Article Text

LEVELS OF LIPIDS IN PRETERM INFANTS FED BREAST MILK
  1. N Rochow1,
  2. S Moeller1,
  3. G Fusch1,
  4. C Mueller1,
  5. H Kuester1,
  6. C Fusch1
  1. 1Department of Neonatology, University Children’s Hospital, Greifswald, Germany

Abstract

Introduction Actual recommendations for parenteral fat intake in preterm infants are based on clinical studies where fat administration was adjusted to achieve safe fat levels (triglyceride:1.71 mmol/L, cholesterol:4.2 mmol/L). Such cut-offs were chosen with regard to prevent adult atherosclerosis. However, intake of breast milk fed preterm infants may be considerably higher: up to 7 g/kg/d, serum levels have not been published so far. We tested the hypothesis whether high fat intake by breast milk leads to serum fat levels that are higher than those achieved under full parenteral fat administration, thus making an increase of intravenous fat plausible.

Methods 51 healthy infants, fed fortified breast milk (gestational age:31±4 weeks, birth weigth:1500±600 g, day of life:25±16 d); triglycerides, cholesterol, VLDL, LDL and HDL (preprandial) and daily weight gain were measured.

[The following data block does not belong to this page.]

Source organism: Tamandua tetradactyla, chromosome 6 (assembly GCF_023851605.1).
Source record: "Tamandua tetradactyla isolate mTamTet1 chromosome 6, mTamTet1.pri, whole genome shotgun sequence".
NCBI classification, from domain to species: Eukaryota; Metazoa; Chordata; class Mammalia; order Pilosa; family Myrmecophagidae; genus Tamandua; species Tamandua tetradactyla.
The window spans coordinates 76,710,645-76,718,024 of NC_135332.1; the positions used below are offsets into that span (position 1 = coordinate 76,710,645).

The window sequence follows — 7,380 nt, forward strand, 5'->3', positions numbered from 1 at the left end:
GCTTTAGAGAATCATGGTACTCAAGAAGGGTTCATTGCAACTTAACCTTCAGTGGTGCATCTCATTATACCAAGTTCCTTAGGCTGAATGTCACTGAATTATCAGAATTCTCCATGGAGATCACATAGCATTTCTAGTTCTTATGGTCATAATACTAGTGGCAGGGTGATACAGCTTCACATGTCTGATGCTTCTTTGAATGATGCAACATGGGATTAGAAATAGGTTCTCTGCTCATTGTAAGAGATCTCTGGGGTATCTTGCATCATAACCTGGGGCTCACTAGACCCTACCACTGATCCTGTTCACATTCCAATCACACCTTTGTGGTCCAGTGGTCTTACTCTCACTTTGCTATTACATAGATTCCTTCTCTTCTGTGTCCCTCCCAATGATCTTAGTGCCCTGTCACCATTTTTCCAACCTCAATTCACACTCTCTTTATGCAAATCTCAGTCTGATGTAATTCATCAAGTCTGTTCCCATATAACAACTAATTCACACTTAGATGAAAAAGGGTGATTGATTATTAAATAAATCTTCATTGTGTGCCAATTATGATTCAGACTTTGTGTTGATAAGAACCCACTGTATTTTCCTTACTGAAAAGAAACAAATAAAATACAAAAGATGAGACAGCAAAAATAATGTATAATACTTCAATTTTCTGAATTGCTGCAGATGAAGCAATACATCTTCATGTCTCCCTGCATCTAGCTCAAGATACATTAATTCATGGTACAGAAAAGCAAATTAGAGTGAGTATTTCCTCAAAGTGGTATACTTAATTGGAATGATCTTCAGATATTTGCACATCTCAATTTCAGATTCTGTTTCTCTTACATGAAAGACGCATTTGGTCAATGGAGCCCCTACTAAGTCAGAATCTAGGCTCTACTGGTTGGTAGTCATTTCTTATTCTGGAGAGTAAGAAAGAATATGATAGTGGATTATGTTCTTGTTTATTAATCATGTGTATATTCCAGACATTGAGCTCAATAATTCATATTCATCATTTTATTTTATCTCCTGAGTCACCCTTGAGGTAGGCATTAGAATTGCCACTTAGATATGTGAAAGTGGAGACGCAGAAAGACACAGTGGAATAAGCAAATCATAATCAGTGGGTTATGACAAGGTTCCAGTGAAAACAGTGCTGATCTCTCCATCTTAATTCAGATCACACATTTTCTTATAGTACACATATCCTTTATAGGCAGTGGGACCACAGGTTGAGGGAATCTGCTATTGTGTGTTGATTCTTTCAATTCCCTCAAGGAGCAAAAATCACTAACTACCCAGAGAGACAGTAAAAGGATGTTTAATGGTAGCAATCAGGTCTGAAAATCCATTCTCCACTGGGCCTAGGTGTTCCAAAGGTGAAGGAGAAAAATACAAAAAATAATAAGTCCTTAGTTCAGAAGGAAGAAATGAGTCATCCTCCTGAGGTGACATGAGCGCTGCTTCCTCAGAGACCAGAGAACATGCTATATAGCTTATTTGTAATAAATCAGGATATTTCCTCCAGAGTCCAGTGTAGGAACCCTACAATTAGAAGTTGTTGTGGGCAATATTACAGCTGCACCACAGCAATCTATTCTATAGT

Results Study weight: (n) (<1000(6)/<1500(13)/<2000(11)/<2500(10)/⩾2500(10)); oral intake[mL/kg/d]: (177±13/174±8/183±26/174±18/184±21); weight gain[g/kg/d]: (13±7/19±6/20±5/17±5/13±5); triglyceride[mmol/L]: (0.8±0.1/0.7±0.2/0.8±0.3/1.5±1.8/1.0±0.4); cholesterol[mmol/L]: (3.0±1.4/2.9±0.4/3.0±0.9/3.1±0.7/3.4±1.2); VLDL[mmol/L]: (0.5±0.1/0.4±0.1/0.6±0.4/0.6±0.3/0.5±0.2); LDL[mmol/L]: (1.7±1.2/1.6±0.4/1.2±0.6/1.5±0.3/1.7±1.0); HDL[mmol/L]: (0.8±0.2/0.9±0.1/1.1±0.3/1.1±0.4/1.2±0.4).

Discussion Though higher by factor of two, oral intake of breast milk leads to lower lipid levels when compared with parenteral fat intake. In sight of the appropriate feeding volumes and mean weight gain of 17±6 g/kg/d the low levels are not caused by oral undernutrition. The rise of triglyceride levels with weight may indicate increased fat metabolism via increased fat mass. The results suggest that either fat absorption is reduced in preterm infants, or the composition of breast milk supports a lower profile of fat levels when compared to commercially available parenteral fat emulsion. When this is true the lipid patterns used in these emulsions should be reconsidered.

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